I’ve seen the ivy and the trees commiserating while gazing at the squirrel’s trap door. Through the gusts, they deliberate on how to revive the forest that I stole and how they will rejoice when I lie at their feet. Who in this softly sun-dappled realm, they wonder, will be the first to ask me directly to make way for the saplings. It is no secret in this thicket that I have been abandoned, and there will be no future occupants to repaint my musty walls or straighten the stained and mildewed red, white, and blue Home Sweet Home sampler hanging askew in my softly moldering kitchen.  

I have aged many years in fast forward since my rooms emptied of two-legged occupants. Fatigue and insects which bore and dine on wood and plaster have penetrated my bones in equal amounts, and my roof bows further toward the fallen leaves and roots as each season passes. I silently welcome the vines which are slowly blanketing my roof and inching toward the squirrel’s trap door. They have murmured kindly in their softly green and clutching way that the hole is too small, and they have gently promised to split wide open my drooping and spent roof, pledged to flourish and invite the entire kingdom of vegetation inside. They have promised to share with the trees that I am ready to call it a day, the longest day, and I am now well prepared for nightfall. “You are tired,” they say, “Let us help you rest. The saplings in your gutters are becoming too heavy for you to hold up day by day. We will invite the raccoons in the fall, and if you listen closely, you will hear the termites marching two by two.”

I spend many hours luxuriating in the thought of degeneration, of giving in to the demands of my acquaintances. The trees have been whispering spitefully about me for so long, always bitter of my presence in their private woodland domain, and acrimonious from my inception when they learned of the substance from which my finely shaped planks were hewn. They have sent the vines as two-faced emissaries, and I must trust that the creeping tendrils will keep their promises. Thus, without true allies, I am left to wait patiently for my beams to crumble.

I have acquiesced willingly to the wishes of my neighboring flora because I am taxed and ready to return to the earth, yet I have never spoken a word in agreement because I have too much pride. I sit atop Foundation amid towering trees, powerful vines, and timid creatures who raise their young where metal box traps once stood. I remind myself smugly that I am the only one among us to have held the fabricated and invented wonders of man; small boxes containing even smaller troupes of humans in far-flung lands, and plastic containers that carried voices both joyful and somber and brought forth similar emotions from those who listened. In addition to these curiosities, I once held a sizzling, invisible, and white-hot entity that could effortlessly bring forth noise from the quiet and hot and cold air when the seasons had other plans. Best of all, I held empty glass globes that could be coaxed into illumination, and they would shine with nocturnal luminance as though they were the effortless, miniature twins of the sun.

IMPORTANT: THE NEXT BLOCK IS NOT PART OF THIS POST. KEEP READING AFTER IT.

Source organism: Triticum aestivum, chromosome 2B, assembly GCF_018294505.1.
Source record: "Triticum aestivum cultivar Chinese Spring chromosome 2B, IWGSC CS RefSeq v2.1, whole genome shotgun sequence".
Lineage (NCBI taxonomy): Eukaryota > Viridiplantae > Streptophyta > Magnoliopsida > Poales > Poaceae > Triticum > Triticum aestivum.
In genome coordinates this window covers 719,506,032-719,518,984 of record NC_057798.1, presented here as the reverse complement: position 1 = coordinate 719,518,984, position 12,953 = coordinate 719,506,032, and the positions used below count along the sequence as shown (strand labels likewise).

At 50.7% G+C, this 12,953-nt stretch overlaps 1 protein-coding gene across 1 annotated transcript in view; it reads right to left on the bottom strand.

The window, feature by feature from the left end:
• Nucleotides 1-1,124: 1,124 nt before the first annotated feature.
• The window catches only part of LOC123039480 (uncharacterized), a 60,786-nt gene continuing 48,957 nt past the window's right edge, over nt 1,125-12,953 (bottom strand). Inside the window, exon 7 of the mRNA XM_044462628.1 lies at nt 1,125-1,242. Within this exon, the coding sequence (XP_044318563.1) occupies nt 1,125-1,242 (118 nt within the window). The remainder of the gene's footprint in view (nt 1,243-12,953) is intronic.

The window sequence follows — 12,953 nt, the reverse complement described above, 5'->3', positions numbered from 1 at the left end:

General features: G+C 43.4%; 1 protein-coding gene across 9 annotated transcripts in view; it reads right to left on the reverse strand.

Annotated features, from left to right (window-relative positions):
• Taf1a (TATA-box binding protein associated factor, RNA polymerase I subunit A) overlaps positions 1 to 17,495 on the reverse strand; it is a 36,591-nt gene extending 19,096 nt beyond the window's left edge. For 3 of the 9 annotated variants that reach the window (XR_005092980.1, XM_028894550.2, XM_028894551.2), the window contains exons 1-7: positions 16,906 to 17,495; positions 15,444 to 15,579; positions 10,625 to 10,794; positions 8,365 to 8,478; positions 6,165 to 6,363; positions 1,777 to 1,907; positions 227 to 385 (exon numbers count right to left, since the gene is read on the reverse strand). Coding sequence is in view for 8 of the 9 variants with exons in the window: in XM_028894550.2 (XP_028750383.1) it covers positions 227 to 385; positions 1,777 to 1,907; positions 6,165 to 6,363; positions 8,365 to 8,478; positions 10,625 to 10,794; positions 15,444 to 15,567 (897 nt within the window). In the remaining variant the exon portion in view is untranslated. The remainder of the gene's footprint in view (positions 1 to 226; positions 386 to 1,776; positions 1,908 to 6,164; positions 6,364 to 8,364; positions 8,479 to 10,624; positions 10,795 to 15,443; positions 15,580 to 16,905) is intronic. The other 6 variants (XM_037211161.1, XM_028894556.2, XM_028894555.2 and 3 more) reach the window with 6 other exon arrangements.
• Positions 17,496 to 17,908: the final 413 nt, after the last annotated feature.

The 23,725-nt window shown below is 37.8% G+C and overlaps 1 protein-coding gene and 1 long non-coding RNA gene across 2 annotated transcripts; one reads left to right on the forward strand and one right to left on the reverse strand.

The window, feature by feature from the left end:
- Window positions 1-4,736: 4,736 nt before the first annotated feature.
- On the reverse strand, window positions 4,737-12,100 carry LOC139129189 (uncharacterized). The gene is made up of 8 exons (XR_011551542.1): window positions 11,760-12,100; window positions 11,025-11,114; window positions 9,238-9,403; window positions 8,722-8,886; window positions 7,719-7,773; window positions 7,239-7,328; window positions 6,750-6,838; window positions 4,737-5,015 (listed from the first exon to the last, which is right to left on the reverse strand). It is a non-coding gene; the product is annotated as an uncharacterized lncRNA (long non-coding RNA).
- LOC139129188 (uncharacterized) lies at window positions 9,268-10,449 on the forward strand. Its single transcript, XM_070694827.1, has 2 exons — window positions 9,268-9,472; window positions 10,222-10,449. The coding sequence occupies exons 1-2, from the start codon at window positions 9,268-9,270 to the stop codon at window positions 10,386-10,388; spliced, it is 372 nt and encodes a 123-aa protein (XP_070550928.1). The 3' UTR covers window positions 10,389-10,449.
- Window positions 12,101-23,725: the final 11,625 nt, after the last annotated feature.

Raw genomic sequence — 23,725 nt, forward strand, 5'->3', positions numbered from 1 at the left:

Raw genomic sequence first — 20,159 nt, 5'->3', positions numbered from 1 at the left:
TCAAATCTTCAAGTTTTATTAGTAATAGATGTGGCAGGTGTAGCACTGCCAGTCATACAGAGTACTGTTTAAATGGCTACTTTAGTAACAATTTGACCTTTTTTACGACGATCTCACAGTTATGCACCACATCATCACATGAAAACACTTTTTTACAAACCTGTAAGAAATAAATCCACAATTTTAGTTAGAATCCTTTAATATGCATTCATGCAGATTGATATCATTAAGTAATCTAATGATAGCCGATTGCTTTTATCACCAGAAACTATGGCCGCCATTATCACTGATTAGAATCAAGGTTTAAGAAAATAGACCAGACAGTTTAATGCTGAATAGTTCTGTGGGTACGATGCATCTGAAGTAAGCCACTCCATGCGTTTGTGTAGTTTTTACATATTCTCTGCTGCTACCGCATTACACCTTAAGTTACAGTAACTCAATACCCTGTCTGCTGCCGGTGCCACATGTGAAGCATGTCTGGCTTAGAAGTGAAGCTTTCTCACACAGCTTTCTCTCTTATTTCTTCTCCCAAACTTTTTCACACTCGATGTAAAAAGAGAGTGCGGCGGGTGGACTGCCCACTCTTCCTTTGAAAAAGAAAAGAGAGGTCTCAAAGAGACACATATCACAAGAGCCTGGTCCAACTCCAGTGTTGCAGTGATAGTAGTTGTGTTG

I’ve outlived the men who cleared the land, the toiling teams who stripped the soil bare and brought forth Foundation, and the happy families who lived long, breathed deeply, and passed quietly inside my sheltering walls. No creatures bearing thumbs, or plastics, or the cacophony of language walk among us today, and the vines and trees reign superior over our part of this vast and lonely acreage. In Foundation’s formerly proud domain, man created an artificial fairytale ecosystem of wires, currents, and pipes, with no need for the sun or the rains to sustain his life. Today, I am vacant, unpurposed, and expendable upon the same foundation, bearing only the dormant and antique remnants of man’s counterfeit enterprise to shelter himself and harness the elements.

I am biding my time, bending softly to the will of each creeping and fibrous tentacle while I wait for them to complete their final task. I pray that my approaching communion with the earth will be as brilliant and proud as the days when the synthetic innovations of man sprang forth from the switches on my walls. In the interim, I linger on Foundation, hoping to pass quietly, with the languorous ease of the vines who even now creep over my shingles, intent on making me one with the earth.

This first appeared in The Moon Magazine.